Methodology 

It was at the interface of the following situations that this survey was created: 

Costa Rica has experienced a dramatic increase in its quantities of tourist arrivals within the past decade.  A significant amount of these tourists' motivations for choosing Costa Rica as their travel destination pertains to the uniqueness of its National Park system and the political stability of its government, as tourism development is increasingly perceived as being in harmony with the total environment   (Arias,   1989).   While   visitor identification research has been conducted in Costa Rican National Parks, nothing is known about those who do come to the Barva site. 

Description of site 

The Barva site of the Braulio Carrillo National Park is located 22 kilometers north of the capital city of San Jose. The land within its southwestern area has 4 volcanic peaks, one of which measures 2,840 meters. The now-dormant Barva Volcano is a main attraction to that area. Its volcanic eruptions have not occurred for some 3,000 to 5,000 years. Another part of this secluded area includes a mountain range containing a trio of peaks commonly known as The Three Marys, which stand at 2,900 meters.  Barva has a cloud forest and several riparian settings where numerous rivers and streams spring. It is a habitat for the Quetzal, as well as many other birds, mammals and reptiles (Valerio, 1999).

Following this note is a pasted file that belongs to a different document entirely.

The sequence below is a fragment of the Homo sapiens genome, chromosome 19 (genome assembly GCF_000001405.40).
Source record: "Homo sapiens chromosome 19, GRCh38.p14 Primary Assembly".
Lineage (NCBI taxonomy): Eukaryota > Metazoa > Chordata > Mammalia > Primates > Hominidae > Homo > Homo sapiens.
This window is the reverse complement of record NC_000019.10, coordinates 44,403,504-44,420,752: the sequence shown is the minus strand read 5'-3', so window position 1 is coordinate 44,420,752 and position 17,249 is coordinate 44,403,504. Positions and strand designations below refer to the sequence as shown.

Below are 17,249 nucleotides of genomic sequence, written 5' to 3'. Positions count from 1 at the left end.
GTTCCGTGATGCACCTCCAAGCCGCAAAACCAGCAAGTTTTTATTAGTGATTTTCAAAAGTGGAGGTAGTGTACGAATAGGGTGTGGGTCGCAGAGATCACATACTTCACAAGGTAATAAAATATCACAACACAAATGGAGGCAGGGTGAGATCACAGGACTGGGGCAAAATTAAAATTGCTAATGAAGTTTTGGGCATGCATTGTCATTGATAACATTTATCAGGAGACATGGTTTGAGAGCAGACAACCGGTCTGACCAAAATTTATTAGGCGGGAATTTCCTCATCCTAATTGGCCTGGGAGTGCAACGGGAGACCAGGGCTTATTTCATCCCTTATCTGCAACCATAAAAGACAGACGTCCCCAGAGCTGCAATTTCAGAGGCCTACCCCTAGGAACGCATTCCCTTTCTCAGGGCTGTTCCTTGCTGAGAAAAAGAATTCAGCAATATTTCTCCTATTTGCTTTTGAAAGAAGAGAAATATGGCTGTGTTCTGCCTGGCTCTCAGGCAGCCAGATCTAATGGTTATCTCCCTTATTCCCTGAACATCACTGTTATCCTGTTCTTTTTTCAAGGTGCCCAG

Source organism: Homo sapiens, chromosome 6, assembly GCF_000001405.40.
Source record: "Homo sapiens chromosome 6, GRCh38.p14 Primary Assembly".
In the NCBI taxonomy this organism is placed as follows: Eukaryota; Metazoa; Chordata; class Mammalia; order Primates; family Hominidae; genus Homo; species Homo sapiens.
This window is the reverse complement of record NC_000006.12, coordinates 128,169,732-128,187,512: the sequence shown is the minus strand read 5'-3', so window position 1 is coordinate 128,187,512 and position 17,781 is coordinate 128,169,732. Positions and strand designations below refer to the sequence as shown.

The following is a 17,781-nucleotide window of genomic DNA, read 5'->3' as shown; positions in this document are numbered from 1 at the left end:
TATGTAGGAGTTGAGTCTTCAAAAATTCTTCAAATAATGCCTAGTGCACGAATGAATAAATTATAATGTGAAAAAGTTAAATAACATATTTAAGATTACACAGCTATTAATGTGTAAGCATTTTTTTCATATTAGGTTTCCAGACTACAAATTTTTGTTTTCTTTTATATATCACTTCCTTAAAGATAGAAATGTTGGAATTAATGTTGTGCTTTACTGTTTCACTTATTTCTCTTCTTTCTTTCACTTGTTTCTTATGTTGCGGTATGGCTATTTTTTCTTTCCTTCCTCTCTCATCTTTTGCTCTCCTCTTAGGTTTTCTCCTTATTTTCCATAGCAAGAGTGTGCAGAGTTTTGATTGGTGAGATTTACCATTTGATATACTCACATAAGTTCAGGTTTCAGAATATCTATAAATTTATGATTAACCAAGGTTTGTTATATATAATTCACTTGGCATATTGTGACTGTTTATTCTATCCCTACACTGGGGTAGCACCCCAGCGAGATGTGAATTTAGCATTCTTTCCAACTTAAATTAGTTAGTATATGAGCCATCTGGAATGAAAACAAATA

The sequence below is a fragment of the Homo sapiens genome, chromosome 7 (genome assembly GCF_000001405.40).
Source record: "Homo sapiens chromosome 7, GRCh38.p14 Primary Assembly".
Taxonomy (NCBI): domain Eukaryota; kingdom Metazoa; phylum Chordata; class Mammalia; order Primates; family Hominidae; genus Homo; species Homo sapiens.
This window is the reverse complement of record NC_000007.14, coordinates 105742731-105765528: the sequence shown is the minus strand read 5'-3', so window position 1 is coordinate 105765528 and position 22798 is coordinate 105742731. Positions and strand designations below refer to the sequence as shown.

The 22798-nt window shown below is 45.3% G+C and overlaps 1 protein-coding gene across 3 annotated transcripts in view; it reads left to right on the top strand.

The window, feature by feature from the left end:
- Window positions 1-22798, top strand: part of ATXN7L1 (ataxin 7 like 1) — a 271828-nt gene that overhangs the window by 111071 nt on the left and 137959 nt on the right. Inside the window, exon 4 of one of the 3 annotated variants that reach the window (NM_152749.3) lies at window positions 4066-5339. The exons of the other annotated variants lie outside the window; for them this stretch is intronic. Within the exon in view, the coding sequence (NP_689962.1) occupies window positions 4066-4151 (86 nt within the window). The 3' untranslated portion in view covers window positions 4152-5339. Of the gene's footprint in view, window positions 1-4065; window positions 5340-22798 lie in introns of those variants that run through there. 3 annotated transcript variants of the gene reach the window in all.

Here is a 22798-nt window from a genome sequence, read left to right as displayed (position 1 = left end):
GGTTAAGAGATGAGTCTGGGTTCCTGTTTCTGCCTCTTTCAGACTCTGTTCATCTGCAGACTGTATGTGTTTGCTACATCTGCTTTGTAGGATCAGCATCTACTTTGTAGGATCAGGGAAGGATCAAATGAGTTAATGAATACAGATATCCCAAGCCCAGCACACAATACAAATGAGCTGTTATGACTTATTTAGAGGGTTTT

A former administrator of the area stated that, by law, a diameter of 2 kilometers around all craters in Costa Rica were declared  to be national parks. However, the Barva volcano was not considered a national park while neighboring volcanoes, Iraizu and Poas were. Due to the difficulty of access and the protection of some of the land owners, Barva was kept in relatively good condition and was officially acknowledged as part of a national park in 1978 (Herrera, 1999). 

Research Objectives 

  1. Determine a relevant profile of visitors to Braulio Carrillo National Park within its Barva Site during the high-tourist season.